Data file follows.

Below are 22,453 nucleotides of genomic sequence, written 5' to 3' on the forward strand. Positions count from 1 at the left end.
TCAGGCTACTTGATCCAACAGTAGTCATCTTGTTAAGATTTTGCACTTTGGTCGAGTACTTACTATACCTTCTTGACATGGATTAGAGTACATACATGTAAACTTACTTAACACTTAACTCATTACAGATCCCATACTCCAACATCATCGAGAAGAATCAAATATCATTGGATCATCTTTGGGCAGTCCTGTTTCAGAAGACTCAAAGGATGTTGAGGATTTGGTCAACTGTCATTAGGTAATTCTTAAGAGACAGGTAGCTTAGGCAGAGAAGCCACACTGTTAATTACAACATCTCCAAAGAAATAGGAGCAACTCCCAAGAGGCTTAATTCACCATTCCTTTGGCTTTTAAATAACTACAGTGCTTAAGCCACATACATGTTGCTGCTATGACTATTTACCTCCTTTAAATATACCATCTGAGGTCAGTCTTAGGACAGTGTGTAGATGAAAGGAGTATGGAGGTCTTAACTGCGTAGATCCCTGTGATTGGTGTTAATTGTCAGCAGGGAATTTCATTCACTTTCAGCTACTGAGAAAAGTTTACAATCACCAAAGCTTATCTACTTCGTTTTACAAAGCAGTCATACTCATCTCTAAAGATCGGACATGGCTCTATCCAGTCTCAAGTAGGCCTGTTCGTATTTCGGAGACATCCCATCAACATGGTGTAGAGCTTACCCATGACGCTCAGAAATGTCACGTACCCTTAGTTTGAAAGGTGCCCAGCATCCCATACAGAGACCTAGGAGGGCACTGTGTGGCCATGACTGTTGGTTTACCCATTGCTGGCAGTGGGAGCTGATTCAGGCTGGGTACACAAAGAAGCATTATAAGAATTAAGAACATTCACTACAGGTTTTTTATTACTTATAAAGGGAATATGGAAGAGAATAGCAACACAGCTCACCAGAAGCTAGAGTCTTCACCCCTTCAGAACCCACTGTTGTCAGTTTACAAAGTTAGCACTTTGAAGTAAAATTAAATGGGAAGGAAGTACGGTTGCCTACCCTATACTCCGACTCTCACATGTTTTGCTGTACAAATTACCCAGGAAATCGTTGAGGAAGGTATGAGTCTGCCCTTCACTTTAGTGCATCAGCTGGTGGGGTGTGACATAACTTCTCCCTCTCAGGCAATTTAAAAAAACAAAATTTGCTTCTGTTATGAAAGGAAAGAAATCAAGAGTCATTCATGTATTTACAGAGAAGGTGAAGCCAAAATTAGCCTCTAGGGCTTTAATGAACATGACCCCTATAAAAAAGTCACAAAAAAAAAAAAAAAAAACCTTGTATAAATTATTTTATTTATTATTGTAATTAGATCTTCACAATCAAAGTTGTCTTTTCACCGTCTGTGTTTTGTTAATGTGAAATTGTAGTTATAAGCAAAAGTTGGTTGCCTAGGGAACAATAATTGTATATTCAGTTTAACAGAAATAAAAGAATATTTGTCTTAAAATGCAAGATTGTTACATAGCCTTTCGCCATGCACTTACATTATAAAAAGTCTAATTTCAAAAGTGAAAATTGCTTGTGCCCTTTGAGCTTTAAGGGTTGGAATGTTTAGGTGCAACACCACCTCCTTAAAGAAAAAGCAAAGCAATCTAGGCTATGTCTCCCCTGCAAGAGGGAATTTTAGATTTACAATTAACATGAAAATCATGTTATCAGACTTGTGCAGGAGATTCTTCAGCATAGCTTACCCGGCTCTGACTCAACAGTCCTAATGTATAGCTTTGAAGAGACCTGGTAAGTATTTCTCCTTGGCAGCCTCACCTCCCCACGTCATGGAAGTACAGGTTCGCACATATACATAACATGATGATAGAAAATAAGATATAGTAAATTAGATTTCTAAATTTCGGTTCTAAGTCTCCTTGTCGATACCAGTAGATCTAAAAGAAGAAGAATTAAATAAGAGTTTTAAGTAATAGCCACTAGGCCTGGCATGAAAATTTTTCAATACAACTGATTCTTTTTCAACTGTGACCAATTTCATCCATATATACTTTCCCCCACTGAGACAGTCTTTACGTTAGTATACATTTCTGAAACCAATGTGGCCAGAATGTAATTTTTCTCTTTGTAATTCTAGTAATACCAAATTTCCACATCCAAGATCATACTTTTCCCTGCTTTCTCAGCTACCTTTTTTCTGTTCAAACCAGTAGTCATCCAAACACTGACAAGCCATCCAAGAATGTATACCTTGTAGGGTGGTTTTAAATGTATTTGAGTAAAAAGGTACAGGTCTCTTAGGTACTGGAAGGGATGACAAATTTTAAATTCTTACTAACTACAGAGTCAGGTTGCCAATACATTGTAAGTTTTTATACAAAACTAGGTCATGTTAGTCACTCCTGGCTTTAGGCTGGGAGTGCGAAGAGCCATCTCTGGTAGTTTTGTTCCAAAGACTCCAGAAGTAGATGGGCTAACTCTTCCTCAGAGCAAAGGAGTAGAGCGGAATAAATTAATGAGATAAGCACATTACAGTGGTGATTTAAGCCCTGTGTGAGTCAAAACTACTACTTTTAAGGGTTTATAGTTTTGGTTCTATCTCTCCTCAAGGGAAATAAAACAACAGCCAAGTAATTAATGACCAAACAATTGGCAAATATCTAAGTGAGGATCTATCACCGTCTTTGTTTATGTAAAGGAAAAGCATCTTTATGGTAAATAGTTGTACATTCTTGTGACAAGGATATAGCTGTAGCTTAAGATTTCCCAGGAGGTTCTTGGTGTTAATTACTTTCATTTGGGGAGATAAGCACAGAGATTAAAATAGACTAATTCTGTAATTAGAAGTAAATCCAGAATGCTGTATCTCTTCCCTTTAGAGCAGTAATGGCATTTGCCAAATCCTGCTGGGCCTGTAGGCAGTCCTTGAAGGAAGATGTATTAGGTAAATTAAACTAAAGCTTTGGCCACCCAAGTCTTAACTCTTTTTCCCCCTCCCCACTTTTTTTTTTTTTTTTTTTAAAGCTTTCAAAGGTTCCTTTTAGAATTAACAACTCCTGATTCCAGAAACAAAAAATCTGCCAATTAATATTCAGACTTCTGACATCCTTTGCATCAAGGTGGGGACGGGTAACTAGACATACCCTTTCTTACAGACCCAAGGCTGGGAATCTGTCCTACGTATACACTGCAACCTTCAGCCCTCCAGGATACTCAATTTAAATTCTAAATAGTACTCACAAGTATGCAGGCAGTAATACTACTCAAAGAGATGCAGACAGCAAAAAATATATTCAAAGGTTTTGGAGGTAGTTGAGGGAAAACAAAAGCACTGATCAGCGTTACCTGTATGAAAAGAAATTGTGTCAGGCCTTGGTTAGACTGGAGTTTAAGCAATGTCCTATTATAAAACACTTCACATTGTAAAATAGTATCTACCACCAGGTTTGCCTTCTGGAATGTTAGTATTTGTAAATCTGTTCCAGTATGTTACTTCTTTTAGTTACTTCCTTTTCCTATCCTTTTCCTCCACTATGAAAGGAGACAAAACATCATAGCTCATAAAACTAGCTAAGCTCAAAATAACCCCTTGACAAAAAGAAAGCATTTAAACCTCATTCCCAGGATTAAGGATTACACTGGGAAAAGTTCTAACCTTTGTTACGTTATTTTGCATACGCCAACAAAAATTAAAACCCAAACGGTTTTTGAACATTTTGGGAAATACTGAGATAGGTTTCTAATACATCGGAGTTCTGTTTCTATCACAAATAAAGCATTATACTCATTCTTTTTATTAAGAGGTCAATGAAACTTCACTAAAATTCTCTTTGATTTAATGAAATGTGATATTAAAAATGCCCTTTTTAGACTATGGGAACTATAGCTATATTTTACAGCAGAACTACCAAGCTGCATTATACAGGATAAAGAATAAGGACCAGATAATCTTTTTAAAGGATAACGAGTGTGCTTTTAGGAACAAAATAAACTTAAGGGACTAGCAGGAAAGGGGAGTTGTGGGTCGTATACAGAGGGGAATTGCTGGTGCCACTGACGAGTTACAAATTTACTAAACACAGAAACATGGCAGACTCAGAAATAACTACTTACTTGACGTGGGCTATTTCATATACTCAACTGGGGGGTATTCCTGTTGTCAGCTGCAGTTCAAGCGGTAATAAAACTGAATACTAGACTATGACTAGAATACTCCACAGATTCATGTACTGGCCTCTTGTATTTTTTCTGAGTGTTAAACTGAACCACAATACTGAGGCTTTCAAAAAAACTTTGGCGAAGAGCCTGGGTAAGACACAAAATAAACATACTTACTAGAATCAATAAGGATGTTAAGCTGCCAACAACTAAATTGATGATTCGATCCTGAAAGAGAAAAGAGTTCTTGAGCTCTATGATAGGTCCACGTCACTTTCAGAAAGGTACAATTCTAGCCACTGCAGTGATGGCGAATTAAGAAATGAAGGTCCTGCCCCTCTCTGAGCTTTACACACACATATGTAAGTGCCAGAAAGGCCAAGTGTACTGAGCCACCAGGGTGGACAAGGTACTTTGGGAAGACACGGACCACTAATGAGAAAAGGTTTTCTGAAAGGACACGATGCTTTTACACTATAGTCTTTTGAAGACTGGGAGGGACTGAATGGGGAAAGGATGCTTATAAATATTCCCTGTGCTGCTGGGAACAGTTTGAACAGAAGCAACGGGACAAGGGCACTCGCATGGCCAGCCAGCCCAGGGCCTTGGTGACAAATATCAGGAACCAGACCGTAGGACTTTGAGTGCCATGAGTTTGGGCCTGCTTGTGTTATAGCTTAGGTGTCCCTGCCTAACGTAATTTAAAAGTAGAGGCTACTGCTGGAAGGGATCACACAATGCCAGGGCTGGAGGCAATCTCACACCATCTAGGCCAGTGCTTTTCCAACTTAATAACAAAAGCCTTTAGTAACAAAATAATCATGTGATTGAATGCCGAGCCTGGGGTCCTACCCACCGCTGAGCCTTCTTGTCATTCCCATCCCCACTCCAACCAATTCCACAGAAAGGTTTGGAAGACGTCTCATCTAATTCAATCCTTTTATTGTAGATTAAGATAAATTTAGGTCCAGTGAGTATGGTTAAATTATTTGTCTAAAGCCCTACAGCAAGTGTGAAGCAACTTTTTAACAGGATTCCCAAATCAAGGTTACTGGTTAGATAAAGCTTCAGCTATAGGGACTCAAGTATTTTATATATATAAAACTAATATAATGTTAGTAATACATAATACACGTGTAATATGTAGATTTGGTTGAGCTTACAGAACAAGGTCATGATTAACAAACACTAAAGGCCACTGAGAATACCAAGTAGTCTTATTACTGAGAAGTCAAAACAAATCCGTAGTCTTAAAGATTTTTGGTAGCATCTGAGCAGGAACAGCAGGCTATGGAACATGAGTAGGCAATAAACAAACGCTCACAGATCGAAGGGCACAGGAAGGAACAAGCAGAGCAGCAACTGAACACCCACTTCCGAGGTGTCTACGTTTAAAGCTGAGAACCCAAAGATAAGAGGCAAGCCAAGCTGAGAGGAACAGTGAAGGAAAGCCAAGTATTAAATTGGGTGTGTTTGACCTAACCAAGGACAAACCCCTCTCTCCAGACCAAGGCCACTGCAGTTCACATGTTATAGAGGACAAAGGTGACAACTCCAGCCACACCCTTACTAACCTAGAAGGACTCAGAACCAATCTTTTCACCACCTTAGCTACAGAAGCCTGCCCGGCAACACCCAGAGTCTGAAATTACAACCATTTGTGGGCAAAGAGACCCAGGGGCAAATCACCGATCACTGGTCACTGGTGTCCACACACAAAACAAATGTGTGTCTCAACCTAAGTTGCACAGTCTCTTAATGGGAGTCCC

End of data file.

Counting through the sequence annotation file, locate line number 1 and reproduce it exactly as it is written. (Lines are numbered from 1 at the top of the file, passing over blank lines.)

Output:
Below are 22,453 nucleotides of genomic sequence, written 5' to 3' on the forward strand. Positions count from 1 at the left end.